Byzantine glass | Volume 5
By Dr Jessamy Kelly, glass artist and educator
This month we will discuss the epoch of Byzantine Glass from the Middle East, which saw an elevated demand as high-end, luxury objects spread around the world, widely dispersing Islamic glass through trade.
After the fall of the Roman Empire, Western glass making was seriously affected. However, in the East, highly decorative glass continued to flourish with a range of mosaics, kiln cast and blown glass vessels produced during this period.
The Byzantine Empire was the continued legacy of the Roman Empire in the East during late antiquity (284AD-700AD) into the middle-ages (5th– 15th century). Constantinople, known today as Istanbul, was the capital of the Roman Empire, in Turkey. When considering Byzantine glass from this period, it is apparent that there is a superfluity of technique and process.
During the 9th century decorative techniques were pioneered, including metallic stains which created a lustre. Into the 10th & 11th century cast and cut vessels were improved upon with some very fine examples created. Between the 12th and 14th centuries gilding and enamelling techniques were pioneered, creating beautifully ornate designs on the glass.
Byzantine glass makers were based in the Levant, better known today as Syria and Palestine. They worked in a distinct style, notable examples from this period include glass drinking flasks that have a u-shaped mouth, where the mouth of the bottle is like a cylindrical funnel usually with fine threads of glass wound around the neck, often with handles to aid pouring (see figure 1). Or, a swan shaped neck, where the delicate neck of the bottle is twisted back (see figure 2). These are often called ashkdans and were apparently for collecting the tears of wives whose husbands were fighting wars.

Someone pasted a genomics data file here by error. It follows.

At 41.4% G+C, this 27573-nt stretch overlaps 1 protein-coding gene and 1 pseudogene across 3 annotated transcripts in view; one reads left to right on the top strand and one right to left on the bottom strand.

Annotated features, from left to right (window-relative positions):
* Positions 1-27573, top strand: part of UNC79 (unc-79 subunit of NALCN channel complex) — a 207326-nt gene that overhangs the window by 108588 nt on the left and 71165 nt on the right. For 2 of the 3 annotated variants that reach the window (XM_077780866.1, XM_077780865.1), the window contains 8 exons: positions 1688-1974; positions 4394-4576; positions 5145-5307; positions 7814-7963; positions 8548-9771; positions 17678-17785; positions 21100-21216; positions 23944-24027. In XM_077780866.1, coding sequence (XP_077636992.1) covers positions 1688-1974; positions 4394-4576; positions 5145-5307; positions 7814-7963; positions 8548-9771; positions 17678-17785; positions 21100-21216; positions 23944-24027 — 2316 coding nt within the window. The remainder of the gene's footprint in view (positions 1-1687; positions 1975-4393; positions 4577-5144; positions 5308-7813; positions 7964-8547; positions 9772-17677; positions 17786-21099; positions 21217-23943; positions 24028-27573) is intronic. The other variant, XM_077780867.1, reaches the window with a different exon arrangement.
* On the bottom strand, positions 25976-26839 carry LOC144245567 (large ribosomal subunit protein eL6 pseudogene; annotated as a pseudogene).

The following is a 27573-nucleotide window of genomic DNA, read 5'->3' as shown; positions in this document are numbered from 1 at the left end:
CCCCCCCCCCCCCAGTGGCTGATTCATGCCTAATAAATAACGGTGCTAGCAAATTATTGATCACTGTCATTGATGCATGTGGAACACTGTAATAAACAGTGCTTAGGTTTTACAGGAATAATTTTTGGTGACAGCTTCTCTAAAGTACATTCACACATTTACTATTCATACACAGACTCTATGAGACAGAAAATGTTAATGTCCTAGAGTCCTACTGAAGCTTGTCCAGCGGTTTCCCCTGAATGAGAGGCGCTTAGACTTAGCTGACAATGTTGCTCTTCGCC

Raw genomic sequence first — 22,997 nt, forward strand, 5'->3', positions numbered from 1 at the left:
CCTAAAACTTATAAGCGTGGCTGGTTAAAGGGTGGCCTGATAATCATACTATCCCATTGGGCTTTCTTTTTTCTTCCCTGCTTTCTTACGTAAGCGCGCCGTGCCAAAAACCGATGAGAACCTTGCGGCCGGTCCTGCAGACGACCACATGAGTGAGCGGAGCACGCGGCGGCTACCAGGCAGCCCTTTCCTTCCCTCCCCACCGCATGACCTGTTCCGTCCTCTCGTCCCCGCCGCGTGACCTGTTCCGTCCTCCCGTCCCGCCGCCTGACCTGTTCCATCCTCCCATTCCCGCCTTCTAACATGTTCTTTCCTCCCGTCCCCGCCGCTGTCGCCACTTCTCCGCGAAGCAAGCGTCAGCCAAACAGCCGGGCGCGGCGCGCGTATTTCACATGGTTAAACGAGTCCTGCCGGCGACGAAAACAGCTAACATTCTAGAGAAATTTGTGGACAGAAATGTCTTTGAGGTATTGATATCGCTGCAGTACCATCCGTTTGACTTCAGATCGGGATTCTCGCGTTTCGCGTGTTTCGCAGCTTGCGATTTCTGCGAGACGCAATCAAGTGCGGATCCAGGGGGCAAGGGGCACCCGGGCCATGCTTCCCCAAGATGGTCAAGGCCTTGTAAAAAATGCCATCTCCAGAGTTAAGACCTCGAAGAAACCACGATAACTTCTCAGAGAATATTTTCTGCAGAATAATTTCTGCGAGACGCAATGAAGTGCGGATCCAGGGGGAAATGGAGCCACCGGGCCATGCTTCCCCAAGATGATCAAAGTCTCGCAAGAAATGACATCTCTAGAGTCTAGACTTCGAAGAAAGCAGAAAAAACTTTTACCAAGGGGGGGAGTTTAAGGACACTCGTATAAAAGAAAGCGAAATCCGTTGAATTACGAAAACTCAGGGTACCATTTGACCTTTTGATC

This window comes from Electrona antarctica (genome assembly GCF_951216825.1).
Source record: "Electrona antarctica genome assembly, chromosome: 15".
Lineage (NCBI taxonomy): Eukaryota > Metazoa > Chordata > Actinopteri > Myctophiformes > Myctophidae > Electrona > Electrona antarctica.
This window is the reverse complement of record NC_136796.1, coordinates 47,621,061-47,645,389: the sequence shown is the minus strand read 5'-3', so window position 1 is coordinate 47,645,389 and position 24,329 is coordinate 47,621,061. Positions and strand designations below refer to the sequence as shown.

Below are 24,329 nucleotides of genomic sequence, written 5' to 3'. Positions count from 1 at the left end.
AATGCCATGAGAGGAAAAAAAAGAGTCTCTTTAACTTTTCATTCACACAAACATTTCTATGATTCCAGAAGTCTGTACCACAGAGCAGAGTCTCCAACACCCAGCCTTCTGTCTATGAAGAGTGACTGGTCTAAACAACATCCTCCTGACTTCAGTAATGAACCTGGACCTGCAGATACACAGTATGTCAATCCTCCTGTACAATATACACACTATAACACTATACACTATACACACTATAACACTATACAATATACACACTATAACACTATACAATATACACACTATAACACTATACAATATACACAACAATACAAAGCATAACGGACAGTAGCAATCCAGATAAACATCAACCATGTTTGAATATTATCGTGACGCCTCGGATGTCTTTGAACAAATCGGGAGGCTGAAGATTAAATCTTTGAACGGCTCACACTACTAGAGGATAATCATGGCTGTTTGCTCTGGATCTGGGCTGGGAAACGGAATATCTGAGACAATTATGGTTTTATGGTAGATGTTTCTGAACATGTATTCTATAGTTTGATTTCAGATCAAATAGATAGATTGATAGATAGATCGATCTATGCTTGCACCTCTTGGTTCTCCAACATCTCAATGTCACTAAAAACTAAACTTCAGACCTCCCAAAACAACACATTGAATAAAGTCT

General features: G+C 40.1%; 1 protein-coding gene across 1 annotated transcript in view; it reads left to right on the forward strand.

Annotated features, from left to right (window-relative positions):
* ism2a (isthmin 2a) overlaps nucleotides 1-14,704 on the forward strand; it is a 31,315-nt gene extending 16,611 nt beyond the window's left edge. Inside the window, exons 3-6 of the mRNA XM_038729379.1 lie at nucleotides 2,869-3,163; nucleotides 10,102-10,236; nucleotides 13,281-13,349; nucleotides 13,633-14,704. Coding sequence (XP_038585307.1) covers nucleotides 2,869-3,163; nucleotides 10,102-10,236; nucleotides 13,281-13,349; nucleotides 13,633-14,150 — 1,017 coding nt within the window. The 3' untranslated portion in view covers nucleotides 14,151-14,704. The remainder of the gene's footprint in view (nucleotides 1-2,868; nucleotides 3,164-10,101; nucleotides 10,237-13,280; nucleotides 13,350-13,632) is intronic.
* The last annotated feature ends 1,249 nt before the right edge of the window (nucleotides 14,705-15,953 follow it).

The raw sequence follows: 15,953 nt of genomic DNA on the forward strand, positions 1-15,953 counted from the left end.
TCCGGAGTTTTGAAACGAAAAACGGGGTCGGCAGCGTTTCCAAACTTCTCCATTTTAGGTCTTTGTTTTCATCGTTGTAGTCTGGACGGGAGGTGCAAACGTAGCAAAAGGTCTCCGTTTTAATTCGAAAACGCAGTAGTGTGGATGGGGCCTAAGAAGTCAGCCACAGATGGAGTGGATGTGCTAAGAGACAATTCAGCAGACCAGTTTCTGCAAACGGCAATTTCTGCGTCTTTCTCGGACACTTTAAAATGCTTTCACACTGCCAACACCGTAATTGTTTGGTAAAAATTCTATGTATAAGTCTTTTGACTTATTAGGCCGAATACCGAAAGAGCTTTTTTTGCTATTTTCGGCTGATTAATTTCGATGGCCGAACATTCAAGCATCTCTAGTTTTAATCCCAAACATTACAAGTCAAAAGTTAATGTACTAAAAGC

Mosaics were a huge part of the Roman Empire and exceptional examples were created during the Byzantine period. Mosaics are images or patterns created from numerous small pieces of coloured stone, glass or ceramic set with mortar and were often used as floor or wall decoration. This beautiful panel (see figure 3) is a mix of marble and glass tesserae. It depicts a woman with very detailed jewellery holding a measuring tool, with a man offering a cornucopia to her left. The piece was restored by the Met Museum and is held in their collection.
Our final example is a beautifully enamelled and gilded glass candlestick. The surface is completely covered in Islamic geometric patterns, which include hand-painted hexagons and stars that encircle the piece (see figure 4). It is a fine example of Mamluk art from the late 14th and 15th centuries, the inscription on the piece is dedicated to a Mamluk sultan. The Mamluk capital Cairo, became a centre of trade in the Islamic world which created an economic, cultural and artistic hub.
Next month we will look at Venetian Glass from the 15th-17th Centuries, a style emerged that blended Roman glass making techniques with skills learned from the Byzantine Empire. Located at the European end of the famous Silk Road, which stretched all the way to China, Venice became a great trading centre and the most important glass-making centre in the world.
By Dr Jessamy Kelly
Jessamy Kelly is a glass artist and educator based in Edinburgh, she has worked as a freelance glass designer for Cumbria Crystal since 2016.
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